American recipes

The american resistance to measuring ingredients never ceases to amaze me. I suspect that this has something to do with the original immigrants and pioneers travelling to a new land with as little as possible. As old-fashioned balance scales are very heavy, and require a series of weights, packing this in the suitcase would not have been an option. For some reason, in the centuries since, measuring by weight still hasn’t caught on. There is some sort of vicious circle in play where books and magazines don’t print weights because people generally don’t have scales, and people don’t buy scales because the recipes don’t require it!

For some ingredients, volume makes sense – sugar is pretty easy to measure in a cup. However, when it comes to something like flour, the room for error is huge. Even professional chefs have been known to fill a cup of flour with anything from 3.5 to 7 ounces of flour. It is a relatively safe assumption that most recipes mean a cup of flour to weigh 5 oz, unless they specify otherwise.

Butter is also measured in cups or tablespoons. This convention makes no sense at all until you realise that american butter is sold in sticks of 4oz, or half a cup, and marked on the wrapper into tablespoons. When interpreting an american recipe, use the following conversions:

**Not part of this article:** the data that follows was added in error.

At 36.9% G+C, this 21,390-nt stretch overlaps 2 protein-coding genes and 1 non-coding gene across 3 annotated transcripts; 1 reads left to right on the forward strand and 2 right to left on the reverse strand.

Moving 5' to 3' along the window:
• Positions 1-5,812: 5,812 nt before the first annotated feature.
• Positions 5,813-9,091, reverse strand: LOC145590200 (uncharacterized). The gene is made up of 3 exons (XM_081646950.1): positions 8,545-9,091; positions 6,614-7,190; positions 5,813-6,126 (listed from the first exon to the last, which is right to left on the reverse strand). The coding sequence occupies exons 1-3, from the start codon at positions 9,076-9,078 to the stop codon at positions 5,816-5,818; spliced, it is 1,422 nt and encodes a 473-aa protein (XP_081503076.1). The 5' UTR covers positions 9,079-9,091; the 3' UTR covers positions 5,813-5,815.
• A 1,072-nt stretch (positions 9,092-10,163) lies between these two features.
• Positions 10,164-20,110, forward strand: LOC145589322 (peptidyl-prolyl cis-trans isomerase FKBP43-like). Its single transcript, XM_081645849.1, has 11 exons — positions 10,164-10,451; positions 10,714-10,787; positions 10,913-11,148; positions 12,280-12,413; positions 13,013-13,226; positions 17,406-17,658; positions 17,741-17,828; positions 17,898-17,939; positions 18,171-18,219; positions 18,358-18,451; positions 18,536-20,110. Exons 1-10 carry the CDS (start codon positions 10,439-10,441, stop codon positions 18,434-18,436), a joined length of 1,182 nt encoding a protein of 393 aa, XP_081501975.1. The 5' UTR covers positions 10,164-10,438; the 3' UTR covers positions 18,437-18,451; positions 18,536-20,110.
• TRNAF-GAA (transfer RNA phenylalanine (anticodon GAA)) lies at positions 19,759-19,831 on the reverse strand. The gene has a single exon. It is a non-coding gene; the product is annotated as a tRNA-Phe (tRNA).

1 cup = 8 fl oz = 32 tbsp
1/2 cup = 4 oz butter = 8 tbsp

2 cups = 16 fl oz = 1 american pint
4 cups = 32 fl oz = 1 quart

Now, armed with this information, you can have a look at some good American food websites. Epicurious is one of the best, containing it’s own recipes as well as those from Bon Appetit and Gourmet magazines, two of the top food magazines in the U.S.

Tante Marie’s, where I am at culinary school, also has good recipes from Mary Risley’s book on the site.

The other major sites worth mentioning are Cook’s Illustrated and America’s Test Kitchen – the former being the magazine and the latter the TV show from the same people. These people exhaustively test recipes and equipment to work out the best way to do things. Some parts of the site require subscription, but it’s worth looking at the free stuff that’s there, and keeping an eye out for the magazine too.

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louise-marston

I’m Louise, and I’m a compulsive baker, cookbook hoarder and a bit of a food geek. I learnt to cook at home, and later at Tante Marie’s cooking school in San Francisco. With a science degree and a background in IT analysis, I like to understand why a recipe works, not just how to do it. Why the rules are there and when they can be broken.

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